It looks like you're using an Ad Blocker.
Please white-list or disable AboveTopSecret.com in your ad-blocking tool.
Some features of ATS will be disabled while you continue to use an ad-blocker.
Central banks in Central and Eastern Europe (CEE) launched a coordinated verbal intervention Monday to try to stop the steep depreciation of currencies in the region, which has hurt the emerging economies and put the brakes on years of fast growth.
Poland's central bank said it may fight off the impact of the zloty depreciation, and said cooperation and exchanges of information between national banks in the region have intensified.
Rising global risk-aversion has eroded about a third of the zloty's value against the euro, prompting some analysts and central bankers to say high volatility could be a threat to the government's plan to join the pre-euro Exchange Rate Mechanism (ERM-2) this year.
"In the central bank's view, the macroeconomic situation of Poland does not justify such a scale of zloty weakening. The central bank can undertake action in order to avoid the negative impact of zloty volatility on the economy," central bank Governor Slawomir Skrzypek said in a statement.
Romania's central bank, which last year in October thwarted a speculative attack on the leu and which jealously guards the currency against what it sees as excessive depreciation, said it stood ready to fight speculators.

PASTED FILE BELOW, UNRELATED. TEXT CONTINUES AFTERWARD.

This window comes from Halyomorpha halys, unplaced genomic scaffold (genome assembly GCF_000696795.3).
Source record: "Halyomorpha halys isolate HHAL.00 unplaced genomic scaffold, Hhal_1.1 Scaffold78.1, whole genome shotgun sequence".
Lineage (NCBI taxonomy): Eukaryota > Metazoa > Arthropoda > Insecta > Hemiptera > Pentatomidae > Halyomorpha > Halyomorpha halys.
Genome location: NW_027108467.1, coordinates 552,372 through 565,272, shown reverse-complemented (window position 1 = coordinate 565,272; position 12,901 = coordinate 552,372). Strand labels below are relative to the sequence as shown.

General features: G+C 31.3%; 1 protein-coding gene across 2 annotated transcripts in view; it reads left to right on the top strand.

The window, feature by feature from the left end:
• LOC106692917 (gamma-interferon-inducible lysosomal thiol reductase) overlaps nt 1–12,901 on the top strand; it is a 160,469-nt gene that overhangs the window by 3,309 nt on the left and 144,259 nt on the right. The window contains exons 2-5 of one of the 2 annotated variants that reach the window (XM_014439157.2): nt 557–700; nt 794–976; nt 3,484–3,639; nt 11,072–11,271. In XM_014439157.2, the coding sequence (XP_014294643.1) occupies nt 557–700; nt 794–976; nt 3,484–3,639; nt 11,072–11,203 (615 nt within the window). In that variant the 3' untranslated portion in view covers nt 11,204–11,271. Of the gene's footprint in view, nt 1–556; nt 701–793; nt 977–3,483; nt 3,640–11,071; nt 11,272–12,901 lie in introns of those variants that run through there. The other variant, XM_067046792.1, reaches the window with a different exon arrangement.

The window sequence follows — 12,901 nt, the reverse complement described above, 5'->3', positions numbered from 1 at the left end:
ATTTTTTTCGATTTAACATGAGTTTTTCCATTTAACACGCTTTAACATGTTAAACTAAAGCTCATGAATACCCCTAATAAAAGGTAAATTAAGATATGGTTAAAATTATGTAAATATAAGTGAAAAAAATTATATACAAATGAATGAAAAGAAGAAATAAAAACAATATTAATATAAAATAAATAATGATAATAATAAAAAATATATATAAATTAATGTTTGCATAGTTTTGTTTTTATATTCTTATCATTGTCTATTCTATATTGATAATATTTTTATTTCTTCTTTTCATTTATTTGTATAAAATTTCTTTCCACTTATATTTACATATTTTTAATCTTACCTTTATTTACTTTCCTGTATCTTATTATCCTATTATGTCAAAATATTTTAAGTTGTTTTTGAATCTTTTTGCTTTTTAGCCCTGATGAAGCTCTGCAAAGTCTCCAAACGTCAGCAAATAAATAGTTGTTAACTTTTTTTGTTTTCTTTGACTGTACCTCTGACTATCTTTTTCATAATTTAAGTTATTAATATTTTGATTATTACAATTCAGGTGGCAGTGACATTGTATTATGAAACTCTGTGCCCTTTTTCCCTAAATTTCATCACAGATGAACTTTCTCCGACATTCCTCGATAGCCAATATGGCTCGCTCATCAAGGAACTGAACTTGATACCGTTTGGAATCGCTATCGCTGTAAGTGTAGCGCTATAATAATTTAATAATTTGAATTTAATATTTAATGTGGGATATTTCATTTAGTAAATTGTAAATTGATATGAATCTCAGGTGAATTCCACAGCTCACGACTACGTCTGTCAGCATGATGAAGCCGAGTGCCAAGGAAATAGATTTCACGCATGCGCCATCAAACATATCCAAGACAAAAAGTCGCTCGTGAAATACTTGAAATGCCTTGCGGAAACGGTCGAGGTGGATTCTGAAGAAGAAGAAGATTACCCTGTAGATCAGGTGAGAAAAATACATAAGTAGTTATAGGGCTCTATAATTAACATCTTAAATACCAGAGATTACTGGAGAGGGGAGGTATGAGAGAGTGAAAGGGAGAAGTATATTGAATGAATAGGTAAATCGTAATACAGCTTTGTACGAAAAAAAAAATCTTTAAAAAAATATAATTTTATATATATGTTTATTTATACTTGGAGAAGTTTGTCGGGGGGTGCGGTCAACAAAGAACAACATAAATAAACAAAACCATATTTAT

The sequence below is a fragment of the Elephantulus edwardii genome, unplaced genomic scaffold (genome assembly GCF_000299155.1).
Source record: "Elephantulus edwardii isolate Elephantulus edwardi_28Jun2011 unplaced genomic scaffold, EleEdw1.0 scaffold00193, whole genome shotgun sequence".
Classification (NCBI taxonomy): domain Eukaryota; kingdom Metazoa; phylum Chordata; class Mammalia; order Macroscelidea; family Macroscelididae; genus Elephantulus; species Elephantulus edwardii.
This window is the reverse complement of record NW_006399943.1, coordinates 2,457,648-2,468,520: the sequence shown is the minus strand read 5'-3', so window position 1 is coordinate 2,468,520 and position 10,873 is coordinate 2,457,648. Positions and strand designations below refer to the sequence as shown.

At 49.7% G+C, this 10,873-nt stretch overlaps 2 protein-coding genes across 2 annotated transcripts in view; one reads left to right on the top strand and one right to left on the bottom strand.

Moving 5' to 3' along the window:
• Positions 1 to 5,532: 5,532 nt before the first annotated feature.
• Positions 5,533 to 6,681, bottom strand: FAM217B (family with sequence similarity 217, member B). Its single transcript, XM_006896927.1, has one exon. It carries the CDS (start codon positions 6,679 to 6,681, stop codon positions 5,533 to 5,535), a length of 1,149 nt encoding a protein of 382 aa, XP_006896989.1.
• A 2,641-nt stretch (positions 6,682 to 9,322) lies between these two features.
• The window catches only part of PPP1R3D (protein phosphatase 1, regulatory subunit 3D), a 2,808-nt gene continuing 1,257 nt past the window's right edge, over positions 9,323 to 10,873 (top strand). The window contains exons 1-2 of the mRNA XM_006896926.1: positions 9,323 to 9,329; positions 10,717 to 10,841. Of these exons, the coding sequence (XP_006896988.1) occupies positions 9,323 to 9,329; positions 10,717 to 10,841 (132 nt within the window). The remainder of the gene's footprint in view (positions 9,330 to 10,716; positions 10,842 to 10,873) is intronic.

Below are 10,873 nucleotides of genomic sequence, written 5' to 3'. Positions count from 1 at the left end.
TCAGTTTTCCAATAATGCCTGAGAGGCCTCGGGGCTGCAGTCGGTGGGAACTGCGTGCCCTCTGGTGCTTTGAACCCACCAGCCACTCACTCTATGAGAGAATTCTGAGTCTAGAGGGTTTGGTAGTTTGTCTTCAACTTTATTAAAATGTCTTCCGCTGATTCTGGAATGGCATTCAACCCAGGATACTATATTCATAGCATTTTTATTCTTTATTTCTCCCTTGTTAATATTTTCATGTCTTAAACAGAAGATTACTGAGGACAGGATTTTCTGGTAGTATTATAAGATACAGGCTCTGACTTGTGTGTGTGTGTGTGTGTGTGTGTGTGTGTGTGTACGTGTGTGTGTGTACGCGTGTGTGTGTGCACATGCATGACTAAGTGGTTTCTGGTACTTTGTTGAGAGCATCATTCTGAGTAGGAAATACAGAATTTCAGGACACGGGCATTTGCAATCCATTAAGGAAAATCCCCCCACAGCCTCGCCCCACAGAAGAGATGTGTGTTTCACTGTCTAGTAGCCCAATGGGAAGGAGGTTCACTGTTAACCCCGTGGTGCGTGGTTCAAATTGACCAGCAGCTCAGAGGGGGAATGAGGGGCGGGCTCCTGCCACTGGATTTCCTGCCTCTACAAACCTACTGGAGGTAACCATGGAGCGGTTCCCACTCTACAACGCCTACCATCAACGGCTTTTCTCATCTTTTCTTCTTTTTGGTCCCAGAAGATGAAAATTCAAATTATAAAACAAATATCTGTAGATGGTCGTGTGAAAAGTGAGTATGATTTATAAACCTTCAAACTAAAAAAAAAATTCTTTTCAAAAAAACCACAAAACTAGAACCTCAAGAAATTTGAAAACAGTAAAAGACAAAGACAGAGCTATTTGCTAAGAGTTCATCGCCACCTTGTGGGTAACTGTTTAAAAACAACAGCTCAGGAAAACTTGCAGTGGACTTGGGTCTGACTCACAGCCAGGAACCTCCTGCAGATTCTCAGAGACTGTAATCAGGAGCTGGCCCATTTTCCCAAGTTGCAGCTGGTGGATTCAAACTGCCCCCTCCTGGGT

"The excessive depreciation of some local currencies is not justified by economic fundamentals and can create destabilizing effects," central bank governor Mugur Isarescu told a news conference. "The central bank is ready to act against destabilizing exchange rate moves."
Since the fall of the Berlin Wall, the countries of Eastern Europe have emerged as critical allies of the United States in the region, embracing American-style capitalism and borrowing heavily from Western European banks to finance their rise. Now the bill is coming due.
The development boom that turned Poland, Hungary and other former Soviet satellites into some of Europe’s hottest markets is on the verge of going bust, raising worrisome new risks for the global financial system that may ricochet back to the United States.
Last week, Wall Street plunged after Moody’s Investors Service warned that Western banks that had recently beat a path to Eastern Europe’s doorstep now faced “hard landings,” spooking investors with new fears that the exposure could spread beyond Europe’s shores.
“There’s a domino effect,” said Kenneth S. Rogoff, a professor at Harvard and former chief economist of the International Monetary Fund. “International credit markets are linked, and so a snowballing credit crisis in Eastern Europe and the Baltic countries could cause New York municipal bonds to fall.”
The danger is on several fronts. The big European economies, including Britain, France, Germany and Spain, are already in recession, and many of their largest banks have curbed lending at home and abroad.